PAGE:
Chennai’s failure to adopt and implement mitigation measures to manage critical conditions created by floods, even after the first alarm went off loud and clear in 2015, has been exposed six years down the line.
Authorities should have realised that there was no space to release city’s floodwater, pointed out Pushpendra Johari, Senior Vice-President, Sustainability, at consultancy RMSI.
There has been no plan to have early warning flood forecasting systems as revealed by the height of flood water in different locations. Neither was there any published plan on mitigating and reducing the impact of an upcoming flood event.
Johari points to the absence of an urgent action plan for implementing high-resolution flood forecasting systems that could pinpoint the best potential water level estimates across locations. Strict measures should also be taken to improve the stormwater drainage system and remove encroachments on water bodies and drains.
Excerpts from an interview:
Floods this year have more or less coincided with the COP26 in Glasgow. What are the key takeaways for Chennai, a coastal city?
The COP26 ended with national pledges that put the world on a track of 2.4 Deg Celsius rise in temperature. So now, a 1.5 Deg Celsius rise is no longer the best-case scenario, as published by an IPCC report earlier.
Ocean waters are going to take up considerable parts of coastal cities such as Chennai. The Chennai and Thiruvallur districts will be the most impacted in Tamil Nadu.
According to RMSI research, many residential buildings situated along the coast in the low-lying Mullima Nagar, Ennore and Talanguppam as also a few buildings at the Chennai Port Trust, Bharathi Dock building, Gospel Church and businesses along the coast risk being potentially affected by inundation due to increase in sea-level rise. This threat will be further amplified due to the increasing intensity of cyclones and depressions.
What is the grace period that you allow Chennai to buck up or else?
We already got the first alarm in the 2015 floods. Unfortunately, we have no more time left to act and should work on a deadline as if there’s no tomorrow.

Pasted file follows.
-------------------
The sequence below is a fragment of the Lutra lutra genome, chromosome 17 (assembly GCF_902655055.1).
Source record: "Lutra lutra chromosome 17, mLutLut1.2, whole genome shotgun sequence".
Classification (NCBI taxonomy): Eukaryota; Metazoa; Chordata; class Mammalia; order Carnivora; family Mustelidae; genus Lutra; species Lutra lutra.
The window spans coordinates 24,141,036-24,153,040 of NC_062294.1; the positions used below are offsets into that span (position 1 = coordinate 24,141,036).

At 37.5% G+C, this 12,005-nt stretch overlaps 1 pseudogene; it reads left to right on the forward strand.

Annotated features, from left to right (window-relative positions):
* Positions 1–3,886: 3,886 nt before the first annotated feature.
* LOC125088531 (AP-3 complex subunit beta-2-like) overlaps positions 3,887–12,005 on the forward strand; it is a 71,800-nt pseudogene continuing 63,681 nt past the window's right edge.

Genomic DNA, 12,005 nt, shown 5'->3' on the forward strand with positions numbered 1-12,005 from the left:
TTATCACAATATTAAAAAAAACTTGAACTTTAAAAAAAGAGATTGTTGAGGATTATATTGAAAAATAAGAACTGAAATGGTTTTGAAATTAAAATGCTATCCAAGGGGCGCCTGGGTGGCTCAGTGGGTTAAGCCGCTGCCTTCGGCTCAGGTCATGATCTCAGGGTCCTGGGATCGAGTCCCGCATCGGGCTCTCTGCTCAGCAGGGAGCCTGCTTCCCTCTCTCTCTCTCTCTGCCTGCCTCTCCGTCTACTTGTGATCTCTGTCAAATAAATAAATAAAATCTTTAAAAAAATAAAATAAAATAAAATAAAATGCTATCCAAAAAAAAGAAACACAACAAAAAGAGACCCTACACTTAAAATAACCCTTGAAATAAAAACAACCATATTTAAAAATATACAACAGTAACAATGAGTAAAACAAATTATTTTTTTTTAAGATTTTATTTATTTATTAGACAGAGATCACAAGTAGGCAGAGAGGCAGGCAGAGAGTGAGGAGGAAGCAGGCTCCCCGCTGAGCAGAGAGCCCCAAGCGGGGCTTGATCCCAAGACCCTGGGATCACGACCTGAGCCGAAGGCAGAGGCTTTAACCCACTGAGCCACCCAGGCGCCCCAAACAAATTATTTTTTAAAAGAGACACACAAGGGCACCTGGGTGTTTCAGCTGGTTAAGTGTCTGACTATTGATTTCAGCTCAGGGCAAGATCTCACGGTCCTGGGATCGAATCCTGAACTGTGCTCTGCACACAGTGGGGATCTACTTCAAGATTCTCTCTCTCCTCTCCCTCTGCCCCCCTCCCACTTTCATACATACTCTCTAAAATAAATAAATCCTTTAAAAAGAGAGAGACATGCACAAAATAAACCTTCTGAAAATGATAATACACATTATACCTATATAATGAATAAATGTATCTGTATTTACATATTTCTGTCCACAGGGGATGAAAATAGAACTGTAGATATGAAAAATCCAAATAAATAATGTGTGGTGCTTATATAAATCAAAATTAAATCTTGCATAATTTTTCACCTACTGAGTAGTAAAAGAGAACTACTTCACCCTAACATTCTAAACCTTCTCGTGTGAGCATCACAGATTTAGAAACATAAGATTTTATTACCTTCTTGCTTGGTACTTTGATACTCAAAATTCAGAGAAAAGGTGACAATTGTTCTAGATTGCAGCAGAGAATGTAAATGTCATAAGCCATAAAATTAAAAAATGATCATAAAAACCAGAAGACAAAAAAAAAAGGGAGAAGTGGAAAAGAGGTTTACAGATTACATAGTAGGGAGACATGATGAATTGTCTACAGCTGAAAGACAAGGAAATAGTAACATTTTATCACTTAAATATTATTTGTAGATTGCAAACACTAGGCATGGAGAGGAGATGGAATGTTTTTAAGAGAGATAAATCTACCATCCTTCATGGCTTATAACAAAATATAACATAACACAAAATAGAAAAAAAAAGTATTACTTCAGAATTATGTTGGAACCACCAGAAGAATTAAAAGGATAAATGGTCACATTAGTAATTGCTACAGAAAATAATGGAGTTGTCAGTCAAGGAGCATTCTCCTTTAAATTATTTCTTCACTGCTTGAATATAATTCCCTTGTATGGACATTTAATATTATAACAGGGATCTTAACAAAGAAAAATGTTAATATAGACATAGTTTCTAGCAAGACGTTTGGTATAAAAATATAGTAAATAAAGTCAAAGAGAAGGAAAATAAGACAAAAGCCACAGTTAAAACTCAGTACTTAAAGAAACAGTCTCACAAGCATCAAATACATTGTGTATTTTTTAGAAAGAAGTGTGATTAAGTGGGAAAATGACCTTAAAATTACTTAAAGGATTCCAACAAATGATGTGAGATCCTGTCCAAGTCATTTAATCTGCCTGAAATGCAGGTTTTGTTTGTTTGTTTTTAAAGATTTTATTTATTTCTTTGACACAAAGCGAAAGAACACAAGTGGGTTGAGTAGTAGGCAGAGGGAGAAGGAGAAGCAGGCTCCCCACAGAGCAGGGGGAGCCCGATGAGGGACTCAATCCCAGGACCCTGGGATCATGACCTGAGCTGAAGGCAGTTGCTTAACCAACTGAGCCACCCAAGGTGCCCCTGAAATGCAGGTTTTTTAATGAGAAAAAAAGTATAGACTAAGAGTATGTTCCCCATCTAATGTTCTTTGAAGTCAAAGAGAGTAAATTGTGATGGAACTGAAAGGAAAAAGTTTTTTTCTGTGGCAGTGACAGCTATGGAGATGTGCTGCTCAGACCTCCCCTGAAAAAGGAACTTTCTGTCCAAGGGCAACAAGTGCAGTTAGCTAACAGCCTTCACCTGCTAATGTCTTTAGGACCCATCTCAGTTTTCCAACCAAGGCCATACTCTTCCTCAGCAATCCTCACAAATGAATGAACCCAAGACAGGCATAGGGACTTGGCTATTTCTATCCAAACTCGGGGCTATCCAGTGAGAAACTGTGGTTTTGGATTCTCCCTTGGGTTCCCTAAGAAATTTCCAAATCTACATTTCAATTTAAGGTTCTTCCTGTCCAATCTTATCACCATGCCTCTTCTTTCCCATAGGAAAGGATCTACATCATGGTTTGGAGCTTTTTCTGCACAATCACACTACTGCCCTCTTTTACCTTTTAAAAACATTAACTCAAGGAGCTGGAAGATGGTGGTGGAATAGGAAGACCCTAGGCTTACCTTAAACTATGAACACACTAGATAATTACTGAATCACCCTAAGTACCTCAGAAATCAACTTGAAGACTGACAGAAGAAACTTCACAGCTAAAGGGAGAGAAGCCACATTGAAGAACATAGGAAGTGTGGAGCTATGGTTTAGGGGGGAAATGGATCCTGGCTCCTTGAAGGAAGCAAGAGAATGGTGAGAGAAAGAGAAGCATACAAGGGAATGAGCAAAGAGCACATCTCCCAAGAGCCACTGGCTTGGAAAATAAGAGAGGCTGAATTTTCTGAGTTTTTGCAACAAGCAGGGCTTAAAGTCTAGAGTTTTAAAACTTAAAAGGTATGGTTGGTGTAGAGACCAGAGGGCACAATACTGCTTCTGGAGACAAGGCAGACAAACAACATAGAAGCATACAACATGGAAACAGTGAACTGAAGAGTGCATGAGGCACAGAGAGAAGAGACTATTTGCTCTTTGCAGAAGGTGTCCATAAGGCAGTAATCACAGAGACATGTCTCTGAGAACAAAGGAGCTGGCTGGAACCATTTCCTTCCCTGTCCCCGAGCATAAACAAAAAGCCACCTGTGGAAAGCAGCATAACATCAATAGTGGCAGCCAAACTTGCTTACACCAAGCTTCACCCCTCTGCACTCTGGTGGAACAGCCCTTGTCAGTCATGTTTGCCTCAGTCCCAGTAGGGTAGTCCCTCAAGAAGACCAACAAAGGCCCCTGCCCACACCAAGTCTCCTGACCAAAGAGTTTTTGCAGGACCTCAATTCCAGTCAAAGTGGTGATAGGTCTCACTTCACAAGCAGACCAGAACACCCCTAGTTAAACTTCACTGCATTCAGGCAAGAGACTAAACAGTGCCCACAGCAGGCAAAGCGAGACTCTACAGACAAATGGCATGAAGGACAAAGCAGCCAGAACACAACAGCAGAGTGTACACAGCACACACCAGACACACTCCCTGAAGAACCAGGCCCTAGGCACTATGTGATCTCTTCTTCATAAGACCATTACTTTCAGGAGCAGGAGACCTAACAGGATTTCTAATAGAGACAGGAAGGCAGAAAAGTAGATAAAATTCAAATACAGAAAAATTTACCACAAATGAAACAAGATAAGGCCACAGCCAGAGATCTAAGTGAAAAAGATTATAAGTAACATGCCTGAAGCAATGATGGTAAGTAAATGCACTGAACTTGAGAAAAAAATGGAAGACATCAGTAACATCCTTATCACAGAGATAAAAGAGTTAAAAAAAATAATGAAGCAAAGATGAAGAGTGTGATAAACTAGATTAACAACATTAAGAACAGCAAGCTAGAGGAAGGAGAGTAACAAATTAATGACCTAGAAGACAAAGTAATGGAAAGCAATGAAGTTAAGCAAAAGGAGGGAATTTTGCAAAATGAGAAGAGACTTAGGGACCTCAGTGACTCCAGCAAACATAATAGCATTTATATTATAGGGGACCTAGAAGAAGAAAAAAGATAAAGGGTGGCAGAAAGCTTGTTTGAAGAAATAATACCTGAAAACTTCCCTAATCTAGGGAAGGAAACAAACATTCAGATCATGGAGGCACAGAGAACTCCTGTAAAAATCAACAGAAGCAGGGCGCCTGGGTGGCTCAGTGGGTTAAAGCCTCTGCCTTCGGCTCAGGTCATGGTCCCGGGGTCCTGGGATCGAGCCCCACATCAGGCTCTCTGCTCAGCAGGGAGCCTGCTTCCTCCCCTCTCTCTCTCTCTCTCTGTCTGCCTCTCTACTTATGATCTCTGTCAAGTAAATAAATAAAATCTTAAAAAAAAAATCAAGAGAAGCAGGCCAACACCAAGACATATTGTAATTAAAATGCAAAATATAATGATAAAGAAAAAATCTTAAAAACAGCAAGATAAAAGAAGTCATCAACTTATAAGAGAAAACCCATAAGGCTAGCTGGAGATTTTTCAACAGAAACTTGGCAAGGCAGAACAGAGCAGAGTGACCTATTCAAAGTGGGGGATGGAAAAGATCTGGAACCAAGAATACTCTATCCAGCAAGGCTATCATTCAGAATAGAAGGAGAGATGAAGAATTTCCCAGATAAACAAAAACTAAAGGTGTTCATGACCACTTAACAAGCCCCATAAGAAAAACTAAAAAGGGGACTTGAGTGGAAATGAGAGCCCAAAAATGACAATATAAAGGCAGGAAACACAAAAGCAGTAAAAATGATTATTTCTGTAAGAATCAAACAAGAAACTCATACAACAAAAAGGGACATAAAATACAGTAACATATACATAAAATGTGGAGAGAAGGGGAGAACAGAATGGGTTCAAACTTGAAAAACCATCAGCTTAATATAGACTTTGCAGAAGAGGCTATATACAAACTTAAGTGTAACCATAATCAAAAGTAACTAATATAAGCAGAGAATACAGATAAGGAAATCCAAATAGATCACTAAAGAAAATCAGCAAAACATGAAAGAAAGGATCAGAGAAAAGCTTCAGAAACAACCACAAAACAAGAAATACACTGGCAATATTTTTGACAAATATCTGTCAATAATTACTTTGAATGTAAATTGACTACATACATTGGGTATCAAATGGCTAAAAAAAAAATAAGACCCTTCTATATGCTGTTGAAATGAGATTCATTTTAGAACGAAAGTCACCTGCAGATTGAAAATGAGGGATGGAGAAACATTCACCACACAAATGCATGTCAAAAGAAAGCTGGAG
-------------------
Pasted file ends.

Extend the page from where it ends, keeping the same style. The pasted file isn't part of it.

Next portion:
Chennai has not since witnessed as large a flood event as of 2015, but there has been an alarming rise in the occurrence of flood-like situations after 2015. The city must work on its defences on priority and complete them on a mission mode.
What best can be done best in the short-to-medium term and just in time for the next monsoon?
A detailed flood risk assessment at the city level should be done to identify flood hotspots. Based on the identification of potential locations, the government should plan temporary mitigation options around these hotspots.
Temporary flood protection measures like inflatable water bags, water gates and flood gates should be deployed in areas that are expected to be inundated to reduce the flood impact.
Chennai needs an efficient flood forecasting system with a high-resolution digital elevation model that embeds a Decision Support System. This will help anticipate what heights water levels could rise a few days before the flood occurs. Such a system will drastically reduce the impact of floods in the city.
The detailed flood risk assessment will also guide on the long-term action plan considering :
o Improvement in the stormwater drainage system of the city
o Flood zoning on city-scale to implement new construction guidelines
o Removal of existing encroachments on water bodies and drains in the city
RMSI points out that generally, during this time of the year, low-pressure systems over the Bay of Bengal bring heavy rainfall over the coastal areas accompanied by thunderstorms. Due to the lower speed of lateral movement of these systems, they stay for a much longer, causing widespread rainfall, often leading to floods.